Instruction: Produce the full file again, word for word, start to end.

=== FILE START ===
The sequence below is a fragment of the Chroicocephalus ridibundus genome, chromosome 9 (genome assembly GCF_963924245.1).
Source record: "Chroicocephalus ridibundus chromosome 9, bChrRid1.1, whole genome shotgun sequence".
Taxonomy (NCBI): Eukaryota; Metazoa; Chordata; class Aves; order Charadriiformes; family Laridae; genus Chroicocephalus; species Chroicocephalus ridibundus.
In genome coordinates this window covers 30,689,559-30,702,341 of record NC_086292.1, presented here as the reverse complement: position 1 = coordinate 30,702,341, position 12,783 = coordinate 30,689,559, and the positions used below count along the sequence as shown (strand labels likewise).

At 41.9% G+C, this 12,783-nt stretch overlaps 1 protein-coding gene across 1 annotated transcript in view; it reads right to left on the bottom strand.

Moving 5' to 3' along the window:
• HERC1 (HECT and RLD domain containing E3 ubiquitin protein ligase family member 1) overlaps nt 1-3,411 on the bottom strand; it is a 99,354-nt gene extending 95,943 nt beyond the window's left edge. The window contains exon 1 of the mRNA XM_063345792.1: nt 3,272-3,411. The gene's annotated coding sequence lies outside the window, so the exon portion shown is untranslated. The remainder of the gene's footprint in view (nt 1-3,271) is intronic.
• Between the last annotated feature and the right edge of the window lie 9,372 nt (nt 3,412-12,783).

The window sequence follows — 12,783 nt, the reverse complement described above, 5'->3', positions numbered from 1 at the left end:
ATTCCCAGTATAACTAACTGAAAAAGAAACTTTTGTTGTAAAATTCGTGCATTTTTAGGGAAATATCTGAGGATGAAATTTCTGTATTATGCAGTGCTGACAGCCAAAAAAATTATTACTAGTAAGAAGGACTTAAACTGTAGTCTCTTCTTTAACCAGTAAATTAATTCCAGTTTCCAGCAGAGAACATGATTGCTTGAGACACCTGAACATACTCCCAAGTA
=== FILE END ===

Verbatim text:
The sequence below is a fragment of the Chroicocephalus ridibundus genome, chromosome 9 (genome assembly GCF_963924245.1).
Source record: "Chroicocephalus ridibundus chromosome 9, bChrRid1.1, whole genome shotgun sequence".
Taxonomy (NCBI): Eukaryota; Metazoa; Chordata; class Aves; order Charadriiformes; family Laridae; genus Chroicocephalus; species Chroicocephalus ridibundus.
In genome coordinates this window covers 30,689,559-30,702,341 of record NC_086292.1, presented here as the reverse complement: position 1 = coordinate 30,702,341, position 12,783 = coordinate 30,689,559, and the positions used below count along the sequence as shown (strand labels likewise).

At 41.9% G+C, this 12,783-nt stretch overlaps 1 protein-coding gene across 1 annotated transcript in view; it reads right to left on the bottom strand.

Moving 5' to 3' along the window:
• HERC1 (HECT and RLD domain containing E3 ubiquitin protein ligase family member 1) overlaps nt 1-3,411 on the bottom strand; it is a 99,354-nt gene extending 95,943 nt beyond the window's left edge. The window contains exon 1 of the mRNA XM_063345792.1: nt 3,272-3,411. The gene's annotated coding sequence lies outside the window, so the exon portion shown is untranslated. The remainder of the gene's footprint in view (nt 1-3,271) is intronic.
• Between the last annotated feature and the right edge of the window lie 9,372 nt (nt 3,412-12,783).

The window sequence follows — 12,783 nt, the reverse complement described above, 5'->3', positions numbered from 1 at the left end:
ATTCCCAGTATAACTAACTGAAAAAGAAACTTTTGTTGTAAAATTCGTGCATTTTTAGGGAAATATCTGAGGATGAAATTTCTGTATTATGCAGTGCTGACAGCCAAAAAAATTATTACTAGTAAGAAGGACTTAAACTGTAGTCTCTTCTTTAACCAGTAAATTAATTCCAGTTTCCAGCAGAGAACATGATTGCTTGAGACACCTGAACATACTCCCAAGTA